Many of the other books from Stowe’s library are about the Civil War and include his personal reminiscences in pencil notations. A couple of notes are about his friendship with Sarah Emma Edmonds, a woman who enlisted in the Civil War in the 2nd Michi­gan Infantry (Stowe’s own unit) and passed for a time as a man named Frank Thomas. According to Stowe, Sarah had been passing as a man for some time prior to enlistment.

John Hancock performs his patriotic duty by…acquiring paper?

There’s no shortage of celebrations here in Massachusetts for today’s holiday, even if it is a holiday that almost nobody from any other state (with the exception of Maine and Wisconsin) has ever heard of. But for a native of Massachusetts who likes history, Patriots’ Day is about as good as it gets. After all, if it weren’t for Massachusetts we probably wouldn’t exist as an independent nation at all (at least this is what we like to tell everyone who will listen—or won’t listen, for that matter).

The press Isaiah smuggled out of Boston, known as Old No. 1.

The press Isaiah smuggled out of Boston, known as Old No. 1.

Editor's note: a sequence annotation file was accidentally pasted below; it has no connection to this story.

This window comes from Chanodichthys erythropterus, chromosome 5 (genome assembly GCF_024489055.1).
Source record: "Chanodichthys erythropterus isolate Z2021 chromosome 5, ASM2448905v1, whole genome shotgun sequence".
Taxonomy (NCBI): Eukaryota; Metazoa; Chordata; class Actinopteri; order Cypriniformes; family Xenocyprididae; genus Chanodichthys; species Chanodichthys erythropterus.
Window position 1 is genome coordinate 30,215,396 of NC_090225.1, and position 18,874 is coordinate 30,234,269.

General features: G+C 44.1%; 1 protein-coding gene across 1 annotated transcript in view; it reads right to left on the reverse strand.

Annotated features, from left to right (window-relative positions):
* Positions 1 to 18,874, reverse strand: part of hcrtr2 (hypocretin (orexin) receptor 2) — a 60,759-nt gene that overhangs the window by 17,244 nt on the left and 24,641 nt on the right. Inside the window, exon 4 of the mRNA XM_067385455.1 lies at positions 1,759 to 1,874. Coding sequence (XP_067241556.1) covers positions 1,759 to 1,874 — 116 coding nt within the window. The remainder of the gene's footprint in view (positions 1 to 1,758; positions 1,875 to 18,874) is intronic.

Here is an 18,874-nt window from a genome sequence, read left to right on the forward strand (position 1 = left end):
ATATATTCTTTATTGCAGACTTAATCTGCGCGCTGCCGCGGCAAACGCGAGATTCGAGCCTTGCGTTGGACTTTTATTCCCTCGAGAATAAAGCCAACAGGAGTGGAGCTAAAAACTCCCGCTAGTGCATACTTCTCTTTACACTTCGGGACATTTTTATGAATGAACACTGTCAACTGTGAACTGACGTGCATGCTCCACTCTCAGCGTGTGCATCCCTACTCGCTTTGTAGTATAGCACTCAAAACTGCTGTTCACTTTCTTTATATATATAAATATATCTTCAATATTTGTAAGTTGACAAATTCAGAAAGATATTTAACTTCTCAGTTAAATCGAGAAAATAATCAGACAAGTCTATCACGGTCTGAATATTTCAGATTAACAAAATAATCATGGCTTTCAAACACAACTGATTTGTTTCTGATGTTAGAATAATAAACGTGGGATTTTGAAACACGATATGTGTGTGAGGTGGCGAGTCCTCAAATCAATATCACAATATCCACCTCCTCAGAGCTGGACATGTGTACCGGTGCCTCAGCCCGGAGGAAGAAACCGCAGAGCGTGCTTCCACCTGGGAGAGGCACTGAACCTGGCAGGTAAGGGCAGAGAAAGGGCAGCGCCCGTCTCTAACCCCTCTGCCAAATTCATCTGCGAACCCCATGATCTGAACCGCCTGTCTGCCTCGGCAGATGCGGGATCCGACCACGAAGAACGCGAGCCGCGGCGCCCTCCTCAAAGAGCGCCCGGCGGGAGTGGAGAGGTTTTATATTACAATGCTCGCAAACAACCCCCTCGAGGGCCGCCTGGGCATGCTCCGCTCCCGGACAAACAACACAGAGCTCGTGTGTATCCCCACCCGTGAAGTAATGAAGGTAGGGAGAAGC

Patriots’ Day is near and dear to our hearts at AAS as well, because the Battles of Lexington and Concord mark the arrival of the Society’s founder in Worcester. It’s an oft-told tale that our founder, Isaiah Thomas, was a rabble-rousing twenty-six-year-old printer in Boston who, with the encouragement of John Hancock and help of Joseph Warren, smuggled his printing press out of the city on April 16, 1775, before it could be impounded by the British authorities. Three days later he was an eyewitness to the Battles of Lexington and Concord. After setting up his press in the basement of Worcester blacksmith and patriot leader Timothy Bigelow, he waited for paper to arrive so he could continue printing his popular newspaper, the Massachusetts Spy.